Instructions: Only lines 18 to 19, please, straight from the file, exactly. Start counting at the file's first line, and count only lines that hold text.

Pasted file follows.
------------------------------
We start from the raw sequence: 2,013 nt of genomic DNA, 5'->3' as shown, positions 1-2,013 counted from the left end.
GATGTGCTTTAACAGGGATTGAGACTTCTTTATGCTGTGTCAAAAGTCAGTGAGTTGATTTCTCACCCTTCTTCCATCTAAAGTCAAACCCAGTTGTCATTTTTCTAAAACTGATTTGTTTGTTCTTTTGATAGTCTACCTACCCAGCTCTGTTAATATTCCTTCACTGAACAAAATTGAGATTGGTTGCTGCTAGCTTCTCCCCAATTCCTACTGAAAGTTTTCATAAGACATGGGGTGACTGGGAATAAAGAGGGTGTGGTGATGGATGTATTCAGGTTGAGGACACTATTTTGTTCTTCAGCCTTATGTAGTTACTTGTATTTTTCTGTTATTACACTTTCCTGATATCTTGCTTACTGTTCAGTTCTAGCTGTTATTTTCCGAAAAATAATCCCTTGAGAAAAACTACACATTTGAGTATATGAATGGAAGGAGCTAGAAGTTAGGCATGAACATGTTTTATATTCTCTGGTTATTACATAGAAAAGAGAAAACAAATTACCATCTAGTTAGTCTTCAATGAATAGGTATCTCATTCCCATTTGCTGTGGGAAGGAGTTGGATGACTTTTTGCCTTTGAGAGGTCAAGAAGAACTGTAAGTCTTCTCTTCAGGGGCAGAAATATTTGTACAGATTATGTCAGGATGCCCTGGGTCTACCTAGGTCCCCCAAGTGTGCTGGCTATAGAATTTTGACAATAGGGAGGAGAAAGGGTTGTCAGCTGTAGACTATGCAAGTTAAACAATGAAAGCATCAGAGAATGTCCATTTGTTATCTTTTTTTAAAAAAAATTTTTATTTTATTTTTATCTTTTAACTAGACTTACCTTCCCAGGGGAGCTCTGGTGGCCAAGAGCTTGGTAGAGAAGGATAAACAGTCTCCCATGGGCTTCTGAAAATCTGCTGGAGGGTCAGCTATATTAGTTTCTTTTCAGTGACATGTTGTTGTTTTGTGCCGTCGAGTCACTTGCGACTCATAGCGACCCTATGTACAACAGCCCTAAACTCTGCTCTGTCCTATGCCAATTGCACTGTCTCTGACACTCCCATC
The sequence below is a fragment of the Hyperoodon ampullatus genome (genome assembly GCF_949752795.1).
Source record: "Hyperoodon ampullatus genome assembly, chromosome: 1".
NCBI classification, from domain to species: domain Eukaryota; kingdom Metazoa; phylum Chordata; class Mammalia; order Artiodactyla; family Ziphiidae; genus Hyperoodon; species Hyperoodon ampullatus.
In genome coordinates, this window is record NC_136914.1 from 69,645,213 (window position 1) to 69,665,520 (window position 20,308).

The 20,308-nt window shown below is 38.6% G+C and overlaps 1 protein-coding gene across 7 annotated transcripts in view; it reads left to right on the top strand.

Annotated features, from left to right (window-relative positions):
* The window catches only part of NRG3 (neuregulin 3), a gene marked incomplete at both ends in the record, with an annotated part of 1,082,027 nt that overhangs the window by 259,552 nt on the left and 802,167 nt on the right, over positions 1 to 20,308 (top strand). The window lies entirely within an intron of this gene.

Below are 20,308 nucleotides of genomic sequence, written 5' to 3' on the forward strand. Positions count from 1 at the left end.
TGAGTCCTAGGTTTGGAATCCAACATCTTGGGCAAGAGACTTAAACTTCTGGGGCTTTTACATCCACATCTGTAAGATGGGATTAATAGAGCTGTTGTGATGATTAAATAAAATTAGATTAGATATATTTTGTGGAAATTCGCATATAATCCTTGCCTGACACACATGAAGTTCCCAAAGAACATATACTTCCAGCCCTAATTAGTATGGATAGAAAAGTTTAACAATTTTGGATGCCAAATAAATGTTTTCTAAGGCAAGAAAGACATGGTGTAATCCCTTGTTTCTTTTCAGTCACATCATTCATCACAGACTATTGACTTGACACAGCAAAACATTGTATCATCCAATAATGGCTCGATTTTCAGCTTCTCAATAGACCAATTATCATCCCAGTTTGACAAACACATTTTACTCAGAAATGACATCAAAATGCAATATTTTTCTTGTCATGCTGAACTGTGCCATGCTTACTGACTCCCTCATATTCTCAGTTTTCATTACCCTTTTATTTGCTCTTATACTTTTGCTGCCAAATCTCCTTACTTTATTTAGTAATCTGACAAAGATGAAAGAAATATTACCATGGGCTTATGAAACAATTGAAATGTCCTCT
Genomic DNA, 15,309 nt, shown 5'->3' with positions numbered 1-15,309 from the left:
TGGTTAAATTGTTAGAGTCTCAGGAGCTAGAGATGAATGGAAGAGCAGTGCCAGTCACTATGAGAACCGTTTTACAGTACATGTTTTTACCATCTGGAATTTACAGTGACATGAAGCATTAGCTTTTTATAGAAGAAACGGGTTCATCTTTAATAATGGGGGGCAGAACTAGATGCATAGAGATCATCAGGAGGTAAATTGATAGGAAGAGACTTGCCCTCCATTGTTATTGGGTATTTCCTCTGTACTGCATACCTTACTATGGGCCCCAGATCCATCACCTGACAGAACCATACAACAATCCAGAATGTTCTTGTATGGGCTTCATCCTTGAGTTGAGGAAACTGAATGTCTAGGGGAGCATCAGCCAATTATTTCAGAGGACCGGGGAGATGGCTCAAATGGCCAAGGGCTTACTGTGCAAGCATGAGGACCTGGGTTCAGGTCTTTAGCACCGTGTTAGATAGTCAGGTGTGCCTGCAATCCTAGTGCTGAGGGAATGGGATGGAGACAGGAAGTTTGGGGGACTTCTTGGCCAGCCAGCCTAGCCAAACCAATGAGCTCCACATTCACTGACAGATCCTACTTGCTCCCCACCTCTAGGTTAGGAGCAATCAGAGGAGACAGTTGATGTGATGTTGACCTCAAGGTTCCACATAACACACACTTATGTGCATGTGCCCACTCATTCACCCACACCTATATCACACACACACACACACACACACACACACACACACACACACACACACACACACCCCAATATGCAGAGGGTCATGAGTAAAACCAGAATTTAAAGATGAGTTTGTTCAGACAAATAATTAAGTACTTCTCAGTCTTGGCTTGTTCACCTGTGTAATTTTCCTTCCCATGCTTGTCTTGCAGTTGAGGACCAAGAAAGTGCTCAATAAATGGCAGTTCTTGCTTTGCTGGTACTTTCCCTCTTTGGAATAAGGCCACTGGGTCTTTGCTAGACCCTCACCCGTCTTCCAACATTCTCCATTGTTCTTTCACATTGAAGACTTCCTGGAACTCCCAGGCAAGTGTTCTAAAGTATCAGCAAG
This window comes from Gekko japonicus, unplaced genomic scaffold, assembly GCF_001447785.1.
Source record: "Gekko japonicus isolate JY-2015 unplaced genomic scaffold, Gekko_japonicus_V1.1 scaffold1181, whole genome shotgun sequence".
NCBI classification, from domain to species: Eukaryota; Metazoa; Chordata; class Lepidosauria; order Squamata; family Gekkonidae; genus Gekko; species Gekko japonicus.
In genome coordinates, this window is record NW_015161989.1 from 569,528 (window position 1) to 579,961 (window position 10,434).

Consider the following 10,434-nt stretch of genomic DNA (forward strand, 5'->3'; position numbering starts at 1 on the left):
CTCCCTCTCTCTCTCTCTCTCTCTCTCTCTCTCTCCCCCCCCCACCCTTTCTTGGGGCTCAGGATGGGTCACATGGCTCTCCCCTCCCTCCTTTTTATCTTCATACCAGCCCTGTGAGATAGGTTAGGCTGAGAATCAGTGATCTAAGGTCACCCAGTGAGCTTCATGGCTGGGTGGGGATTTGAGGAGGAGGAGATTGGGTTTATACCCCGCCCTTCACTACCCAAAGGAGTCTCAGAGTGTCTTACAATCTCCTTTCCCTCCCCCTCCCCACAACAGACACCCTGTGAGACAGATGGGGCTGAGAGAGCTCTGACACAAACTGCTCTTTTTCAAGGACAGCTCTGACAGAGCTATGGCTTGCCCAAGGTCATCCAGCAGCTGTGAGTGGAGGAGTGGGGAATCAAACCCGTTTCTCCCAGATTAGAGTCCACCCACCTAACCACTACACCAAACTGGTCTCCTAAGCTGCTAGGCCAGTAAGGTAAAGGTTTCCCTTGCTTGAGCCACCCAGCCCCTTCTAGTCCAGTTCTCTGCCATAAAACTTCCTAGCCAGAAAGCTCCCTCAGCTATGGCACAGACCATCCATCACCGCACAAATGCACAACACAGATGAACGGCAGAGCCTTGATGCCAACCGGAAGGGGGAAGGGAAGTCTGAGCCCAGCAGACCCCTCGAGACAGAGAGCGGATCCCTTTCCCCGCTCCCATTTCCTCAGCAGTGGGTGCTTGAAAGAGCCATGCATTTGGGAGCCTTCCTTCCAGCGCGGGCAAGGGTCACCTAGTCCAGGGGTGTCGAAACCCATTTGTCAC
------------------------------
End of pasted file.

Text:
Consider the following 10,434-nt stretch of genomic DNA (forward strand, 5'->3'; position numbering starts at 1 on the left):
CTCCCTCTCTCTCTCTCTCTCTCTCTCTCTCTCTCCCCCCCCCACCCTTTCTTGGGGCTCAGGATGGGTCACATGGCTCTCCCCTCCCTCCTTTTTATCTTCATACCAGCCCTGTGAGATAGGTTAGGCTGAGAATCAGTGATCTAAGGTCACCCAGTGAGCTTCATGGCTGGGTGGGGATTTGAGGAGGAGGAGATTGGGTTTATACCCCGCCCTTCACTACCCAAAGGAGTCTCAGAGTGTCTTACAATCTCCTTTCCCTCCCCCTCCCCACAACAGACACCCTGTGAGACAGATGGGGCTGAGAGAGCTCTGACACAAACTGCTCTTTTTCAAGGACAGCTCTGACAGAGCTATGGCTTGCCCAAGGTCATCCAGCAGCTGTGAGTGGAGGAGTGGGGAATCAAACCCGTTTCTCCCAGATTAGAGTCCACCCACCTAACCACTACACCAAACTGGTCTCCTAAGCTGCTAGGCCAGTAAGGTAAAGGTTTCCCTTGCTTGAGCCACCCAGCCCCTTCTAGTCCAGTTCTCTGCCATAAAACTTCCTAGCCAGAAAGCTCCCTCAGCTATGGCACAGACCATCCATCACCGCACAAATGCACAACACAGATGAACGGCAGAGCCTTGATGCCAACCGGAAGGGGGAAGGGAAGTCTGAGCCCAGCAGACCCCTCGAGACAGAGAGCGGATCCCTTTCCCCGCTCCCATTTCCTCAGCAGTGGGTGCTTGAAAGAGCCATGCATTTGGGAGCCTTCCTTCCAGCGCGGGCAAGGGTCACCTAGTCCAGGGGTGTCGAAACCCATTTGTCAC